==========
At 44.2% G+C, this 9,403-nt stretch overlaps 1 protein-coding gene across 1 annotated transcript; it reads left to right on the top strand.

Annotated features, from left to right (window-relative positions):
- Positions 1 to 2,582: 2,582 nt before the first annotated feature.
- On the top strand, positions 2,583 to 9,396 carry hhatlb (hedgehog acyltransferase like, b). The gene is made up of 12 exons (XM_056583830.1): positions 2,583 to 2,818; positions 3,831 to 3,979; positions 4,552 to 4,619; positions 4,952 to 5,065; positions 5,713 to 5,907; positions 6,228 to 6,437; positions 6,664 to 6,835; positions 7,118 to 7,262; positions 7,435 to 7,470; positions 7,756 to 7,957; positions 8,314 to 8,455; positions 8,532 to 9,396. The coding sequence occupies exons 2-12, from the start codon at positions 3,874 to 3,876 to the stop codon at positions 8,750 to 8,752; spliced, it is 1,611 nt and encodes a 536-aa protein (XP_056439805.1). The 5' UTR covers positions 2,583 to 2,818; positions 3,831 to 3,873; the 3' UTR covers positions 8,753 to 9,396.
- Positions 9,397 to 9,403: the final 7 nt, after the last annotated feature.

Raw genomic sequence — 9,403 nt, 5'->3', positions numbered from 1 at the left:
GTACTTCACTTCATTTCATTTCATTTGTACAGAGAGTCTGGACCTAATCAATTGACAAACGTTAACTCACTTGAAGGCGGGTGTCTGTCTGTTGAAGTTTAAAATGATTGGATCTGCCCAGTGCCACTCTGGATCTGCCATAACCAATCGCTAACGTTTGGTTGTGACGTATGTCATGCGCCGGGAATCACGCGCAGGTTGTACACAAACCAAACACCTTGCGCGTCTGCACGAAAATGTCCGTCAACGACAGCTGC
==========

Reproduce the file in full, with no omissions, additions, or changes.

At 44.2% G+C, this 9,403-nt stretch overlaps 1 protein-coding gene across 1 annotated transcript; it reads left to right on the top strand.

Annotated features, from left to right (window-relative positions):
- Positions 1 to 2,582: 2,582 nt before the first annotated feature.
- On the top strand, positions 2,583 to 9,396 carry hhatlb (hedgehog acyltransferase like, b). The gene is made up of 12 exons (XM_056583830.1): positions 2,583 to 2,818; positions 3,831 to 3,979; positions 4,552 to 4,619; positions 4,952 to 5,065; positions 5,713 to 5,907; positions 6,228 to 6,437; positions 6,664 to 6,835; positions 7,118 to 7,262; positions 7,435 to 7,470; positions 7,756 to 7,957; positions 8,314 to 8,455; positions 8,532 to 9,396. The coding sequence occupies exons 2-12, from the start codon at positions 3,874 to 3,876 to the stop codon at positions 8,750 to 8,752; spliced, it is 1,611 nt and encodes a 536-aa protein (XP_056439805.1). The 5' UTR covers positions 2,583 to 2,818; positions 3,831 to 3,873; the 3' UTR covers positions 8,753 to 9,396.
- Positions 9,397 to 9,403: the final 7 nt, after the last annotated feature.

Raw genomic sequence — 9,403 nt, 5'->3', positions numbered from 1 at the left:
GTACTTCACTTCATTTCATTTCATTTGTACAGAGAGTCTGGACCTAATCAATTGACAAACGTTAACTCACTTGAAGGCGGGTGTCTGTCTGTTGAAGTTTAAAATGATTGGATCTGCCCAGTGCCACTCTGGATCTGCCATAACCAATCGCTAACGTTTGGTTGTGACGTATGTCATGCGCCGGGAATCACGCGCAGGTTGTACACAAACCAAACACCTTGCGCGTCTGCACGAAAATGTCCGTCAACGACAGCTGC